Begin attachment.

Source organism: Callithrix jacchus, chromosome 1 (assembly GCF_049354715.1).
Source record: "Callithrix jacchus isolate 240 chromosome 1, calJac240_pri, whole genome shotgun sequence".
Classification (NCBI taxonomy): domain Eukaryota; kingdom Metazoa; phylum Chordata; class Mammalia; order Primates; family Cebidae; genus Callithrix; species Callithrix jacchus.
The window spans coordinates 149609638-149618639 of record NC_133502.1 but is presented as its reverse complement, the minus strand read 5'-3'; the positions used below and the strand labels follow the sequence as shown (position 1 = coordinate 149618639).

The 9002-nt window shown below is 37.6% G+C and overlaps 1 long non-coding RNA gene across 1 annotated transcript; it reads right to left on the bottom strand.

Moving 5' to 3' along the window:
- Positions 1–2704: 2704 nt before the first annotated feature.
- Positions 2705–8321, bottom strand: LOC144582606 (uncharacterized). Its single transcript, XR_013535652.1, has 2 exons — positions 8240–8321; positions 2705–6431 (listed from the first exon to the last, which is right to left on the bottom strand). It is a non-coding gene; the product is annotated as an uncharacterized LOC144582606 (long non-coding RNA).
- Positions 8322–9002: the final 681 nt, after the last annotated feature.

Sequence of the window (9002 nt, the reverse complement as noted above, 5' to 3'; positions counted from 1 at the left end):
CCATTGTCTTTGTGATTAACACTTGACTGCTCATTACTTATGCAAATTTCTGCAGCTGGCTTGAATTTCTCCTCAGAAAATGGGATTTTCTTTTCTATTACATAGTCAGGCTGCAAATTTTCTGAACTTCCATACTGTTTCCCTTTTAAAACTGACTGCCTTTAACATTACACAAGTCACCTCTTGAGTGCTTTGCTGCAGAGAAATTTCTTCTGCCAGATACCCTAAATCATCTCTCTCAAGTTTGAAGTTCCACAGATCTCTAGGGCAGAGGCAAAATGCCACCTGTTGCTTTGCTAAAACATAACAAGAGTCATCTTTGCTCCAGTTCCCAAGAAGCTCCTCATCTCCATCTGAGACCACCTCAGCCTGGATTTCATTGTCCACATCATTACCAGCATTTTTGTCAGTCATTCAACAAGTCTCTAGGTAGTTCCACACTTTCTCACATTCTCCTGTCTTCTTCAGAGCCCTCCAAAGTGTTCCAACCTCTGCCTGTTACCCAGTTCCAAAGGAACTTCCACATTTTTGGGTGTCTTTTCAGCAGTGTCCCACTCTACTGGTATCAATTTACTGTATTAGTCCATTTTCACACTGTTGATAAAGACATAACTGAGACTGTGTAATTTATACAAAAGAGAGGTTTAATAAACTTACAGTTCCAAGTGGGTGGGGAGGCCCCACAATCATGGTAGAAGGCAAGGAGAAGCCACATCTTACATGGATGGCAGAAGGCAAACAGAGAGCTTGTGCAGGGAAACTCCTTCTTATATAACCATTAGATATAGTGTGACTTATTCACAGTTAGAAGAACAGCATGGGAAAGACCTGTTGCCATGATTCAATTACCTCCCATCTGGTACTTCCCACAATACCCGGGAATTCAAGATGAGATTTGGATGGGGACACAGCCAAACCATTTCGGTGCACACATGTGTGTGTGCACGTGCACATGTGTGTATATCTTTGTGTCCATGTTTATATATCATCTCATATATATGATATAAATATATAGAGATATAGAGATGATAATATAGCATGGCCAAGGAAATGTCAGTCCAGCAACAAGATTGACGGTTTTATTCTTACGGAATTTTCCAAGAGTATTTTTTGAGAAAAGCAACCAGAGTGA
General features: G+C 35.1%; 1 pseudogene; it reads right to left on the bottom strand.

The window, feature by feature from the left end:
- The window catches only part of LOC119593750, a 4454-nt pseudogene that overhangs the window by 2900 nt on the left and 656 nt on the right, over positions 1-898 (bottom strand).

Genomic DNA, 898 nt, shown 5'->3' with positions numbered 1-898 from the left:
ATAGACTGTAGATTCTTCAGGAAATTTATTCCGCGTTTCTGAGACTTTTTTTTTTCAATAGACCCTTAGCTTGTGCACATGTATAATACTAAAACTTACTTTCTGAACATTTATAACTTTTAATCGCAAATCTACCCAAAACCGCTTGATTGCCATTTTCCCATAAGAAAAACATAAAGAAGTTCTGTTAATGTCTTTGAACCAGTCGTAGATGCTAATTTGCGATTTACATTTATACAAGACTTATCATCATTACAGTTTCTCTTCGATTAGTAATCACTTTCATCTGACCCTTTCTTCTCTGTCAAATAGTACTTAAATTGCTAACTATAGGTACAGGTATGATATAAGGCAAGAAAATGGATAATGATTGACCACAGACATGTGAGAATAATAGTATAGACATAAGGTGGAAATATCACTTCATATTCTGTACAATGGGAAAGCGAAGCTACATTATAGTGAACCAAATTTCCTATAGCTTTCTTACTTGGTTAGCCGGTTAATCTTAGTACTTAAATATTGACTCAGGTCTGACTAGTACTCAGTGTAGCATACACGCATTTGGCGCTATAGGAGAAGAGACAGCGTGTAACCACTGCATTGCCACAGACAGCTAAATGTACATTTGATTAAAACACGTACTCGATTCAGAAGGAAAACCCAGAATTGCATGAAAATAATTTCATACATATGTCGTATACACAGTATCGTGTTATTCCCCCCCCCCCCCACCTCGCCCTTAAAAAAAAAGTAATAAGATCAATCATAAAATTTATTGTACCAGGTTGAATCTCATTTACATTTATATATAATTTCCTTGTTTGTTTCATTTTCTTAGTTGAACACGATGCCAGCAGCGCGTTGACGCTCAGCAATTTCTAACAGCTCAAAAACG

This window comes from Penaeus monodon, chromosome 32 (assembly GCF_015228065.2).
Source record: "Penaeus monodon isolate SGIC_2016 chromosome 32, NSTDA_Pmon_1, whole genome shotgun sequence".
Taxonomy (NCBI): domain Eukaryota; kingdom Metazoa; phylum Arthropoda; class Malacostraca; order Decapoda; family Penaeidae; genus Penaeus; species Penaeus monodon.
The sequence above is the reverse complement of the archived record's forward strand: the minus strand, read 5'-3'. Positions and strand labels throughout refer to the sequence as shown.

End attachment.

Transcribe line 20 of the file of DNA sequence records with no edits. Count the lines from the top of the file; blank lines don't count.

The sequence above is the reverse complement of the archived record's forward strand: the minus strand, read 5'-3'. Positions and strand labels throughout refer to the sequence as shown.